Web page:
Wednesday, May 14, 2014

The Neusiok Trail

Oh Neusiok Trail, quite the trail you were! For about 14 miles the MST follows the Neusiok Trail. This trail travels through a Long-Leaf Pine Savannah and is breath-takingly beautiful as well as pain-stakingly difficult given it's environmental factors such as horrific amounts of bugs, lots of mud, and lots of sun. But back to the beautiful, before I give you some more details of the not-so-pleasant parts. You see, the thing I've learned about the Neusiok is that it is ever changing...

Beginning portion of the Neusiok Trail
 The picture you see above was taken within the first few miles, however the trail often returned to this kind of environment. A grassy surface thick with White Clover, along with so many wildflowers unique to this portion of the MST as well as familiar trees that I had yet to see on this trip that I could barely get my hike on because of all my picture taking. On this lil stretch, a frolicking river otter just about ran into me as he made his way down the trail and immediately following that, I startled some enormous bird with a wing-span of a good 5-feet, perhaps a hawk or an owl, I do not know. I felt like I had entered some land before time.

However, somewhere after mile 8, the mud began. I have no pictures of this. I didn't care to take a single damn picture of that mud or myself sinking in it. I'm talking black as night, thick as molasses, shoe-sucking, hiking-stick stealing mud. I traveled and periodically cursed my way through this for a good couple of miles. I wondered how I ever did hiking like this on the AT for states at a time. No matter my fashionable new Brooks Ravenna hiking sneakers and Smartwool PhD socks, just black clumps of mud down there for feet and splattered all the way up the backs of my thighs.

I was then flung from the mud on to this forest road. Oh sweet baby Jesus (to use a southernism), it was better than the mud, but this portion had the sun and a road that appeared to go into infinity. I poured sweat, at least cleaning some of the mud from my skin while the sun helped to bake and flake off the mud on my shoes. The wildflowers and river otter were a distant memory.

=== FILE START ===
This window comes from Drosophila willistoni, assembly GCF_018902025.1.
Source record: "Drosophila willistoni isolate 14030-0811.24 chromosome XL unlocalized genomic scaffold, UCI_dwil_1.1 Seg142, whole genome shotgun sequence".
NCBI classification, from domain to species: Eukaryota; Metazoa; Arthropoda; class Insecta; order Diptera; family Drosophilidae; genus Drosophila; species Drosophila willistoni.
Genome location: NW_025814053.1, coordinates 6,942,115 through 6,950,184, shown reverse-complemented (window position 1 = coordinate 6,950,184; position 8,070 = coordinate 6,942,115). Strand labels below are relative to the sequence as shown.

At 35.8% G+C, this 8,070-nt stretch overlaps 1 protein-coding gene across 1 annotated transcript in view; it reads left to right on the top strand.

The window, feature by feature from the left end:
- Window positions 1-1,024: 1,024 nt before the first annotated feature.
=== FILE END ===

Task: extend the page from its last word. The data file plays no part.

One of the many boardwalks on the Neusiok Trail
After a little over two miles on that road...these came to my rescue...oh sweet boardwalks! These are frequent on the trail and I knew they were bound to appear in frequency sooner. There had been a couple early on, but then all but non-existent. Again, I was a happy hiker, able to take in the plant life and cruise my way into camp at Dogwood Shelter - a lean to with ample tent space so that this hiker could escape the bugs. The last time I had been through here, just to give you a reminder, this is how I camped at Copperhead Landing Shelter...

My non-free-standing tent, rigged up with ropes found in the shelter - I pulled this off sometime around 2 am, after various other techniques failed to keep the mosquitoes at bay.

So now well rested and enjoying a room here in Havelock...let me give you a lil' slideshow of the plant faces of the Neusiok Trail...

Grass-Pink (Calopogon), a member of the Orchid family. I am not certain what species I have here, but I believe it to be either C.pulchellus or C.barbatus. Calopogon means "beautiful beard" referring to the scruffy yellow cluster of hairs. These hairs are there to attract pollinators, but an insect gets a surprise when the flower snaps shut on him, and he has to crawl his way out, in turn pollinating the reproductive parts in the process.
Orange Milkwort (Polygala lutea), a member of the Milkwort Family. These enjoyed the bright sun along the edges of grassy trail. 
Flowers of Inflated Bladderwort (Utricularia inflate)
Inflated stalks of Inflated Bladderwort, acting as a float. Leaves are beneath water. Bladderworts are actually carnivorous plants and to refer to their parts as leaves and roots and stalks in the typical sense is actually not entirely accurate. The reason for their name refers to their specialized "bladder" like parts that acts as a trap for underwater such as mosquito larvae and water fleas. When the insect brushes up against tiny hairs, it triggers this bladder which opens and sucks in the nearby prey along with the water it's in.

Another Bladderwort - I had some trouble figuring exactly which species this was as Newcombs only lists so many and the identifying features seem to come down to width of its lower lip. It seems to me this is Flat-leaved Bladderwort (U. intermedia). What's unique about this Bladderwort is that it grew in the soil from just one thread of a stem, none of it's "leaves" visible. Turns out this plants feeds off of protozoa that swim in water-saturated soil. Makes sense, considering I found this little yellow face in the black wet soil along one of the boardwalks. I spotted only a handful few of these on the trail!

And lastly the cone of Long Leaf Pine (Pinus palustris). See my blog post
for more information about how to make a medicinal tea and it's properties!

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